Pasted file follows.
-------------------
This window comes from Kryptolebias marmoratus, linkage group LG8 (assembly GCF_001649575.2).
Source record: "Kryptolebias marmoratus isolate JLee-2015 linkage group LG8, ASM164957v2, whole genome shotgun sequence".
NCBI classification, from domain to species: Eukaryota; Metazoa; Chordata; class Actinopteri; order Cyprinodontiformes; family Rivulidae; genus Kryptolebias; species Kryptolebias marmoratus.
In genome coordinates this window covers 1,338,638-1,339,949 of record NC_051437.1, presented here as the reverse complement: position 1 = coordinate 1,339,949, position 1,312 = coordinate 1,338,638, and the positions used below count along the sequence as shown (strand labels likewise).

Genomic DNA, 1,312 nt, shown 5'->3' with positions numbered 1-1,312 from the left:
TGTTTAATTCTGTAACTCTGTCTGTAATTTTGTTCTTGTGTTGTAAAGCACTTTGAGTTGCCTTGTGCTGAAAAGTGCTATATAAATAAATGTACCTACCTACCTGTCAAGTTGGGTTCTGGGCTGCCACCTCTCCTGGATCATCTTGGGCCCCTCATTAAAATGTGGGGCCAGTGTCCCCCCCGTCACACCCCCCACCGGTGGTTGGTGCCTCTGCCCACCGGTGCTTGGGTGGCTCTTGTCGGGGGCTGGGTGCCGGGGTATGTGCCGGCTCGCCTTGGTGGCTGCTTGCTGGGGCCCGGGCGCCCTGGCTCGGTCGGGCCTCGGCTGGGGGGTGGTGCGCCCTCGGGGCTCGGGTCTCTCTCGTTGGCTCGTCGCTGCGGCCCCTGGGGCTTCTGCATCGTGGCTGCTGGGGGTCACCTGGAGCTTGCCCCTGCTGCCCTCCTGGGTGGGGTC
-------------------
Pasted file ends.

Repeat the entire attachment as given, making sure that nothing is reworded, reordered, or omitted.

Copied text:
This window comes from Kryptolebias marmoratus, linkage group LG8 (assembly GCF_001649575.2).
Source record: "Kryptolebias marmoratus isolate JLee-2015 linkage group LG8, ASM164957v2, whole genome shotgun sequence".
NCBI classification, from domain to species: Eukaryota; Metazoa; Chordata; class Actinopteri; order Cyprinodontiformes; family Rivulidae; genus Kryptolebias; species Kryptolebias marmoratus.
In genome coordinates this window covers 1,338,638-1,339,949 of record NC_051437.1, presented here as the reverse complement: position 1 = coordinate 1,339,949, position 1,312 = coordinate 1,338,638, and the positions used below count along the sequence as shown (strand labels likewise).

Genomic DNA, 1,312 nt, shown 5'->3' with positions numbered 1-1,312 from the left:
TGTTTAATTCTGTAACTCTGTCTGTAATTTTGTTCTTGTGTTGTAAAGCACTTTGAGTTGCCTTGTGCTGAAAAGTGCTATATAAATAAATGTACCTACCTACCTGTCAAGTTGGGTTCTGGGCTGCCACCTCTCCTGGATCATCTTGGGCCCCTCATTAAAATGTGGGGCCAGTGTCCCCCCCGTCACACCCCCCACCGGTGGTTGGTGCCTCTGCCCACCGGTGCTTGGGTGGCTCTTGTCGGGGGCTGGGTGCCGGGGTATGTGCCGGCTCGCCTTGGTGGCTGCTTGCTGGGGCCCGGGCGCCCTGGCTCGGTCGGGCCTCGGCTGGGGGGTGGTGCGCCCTCGGGGCTCGGGTCTCTCTCGTTGGCTCGTCGCTGCGGCCCCTGGGGCTTCTGCATCGTGGCTGCTGGGGGTCACCTGGAGCTTGCCCCTGCTGCCCTCCTGGGTGGGGTC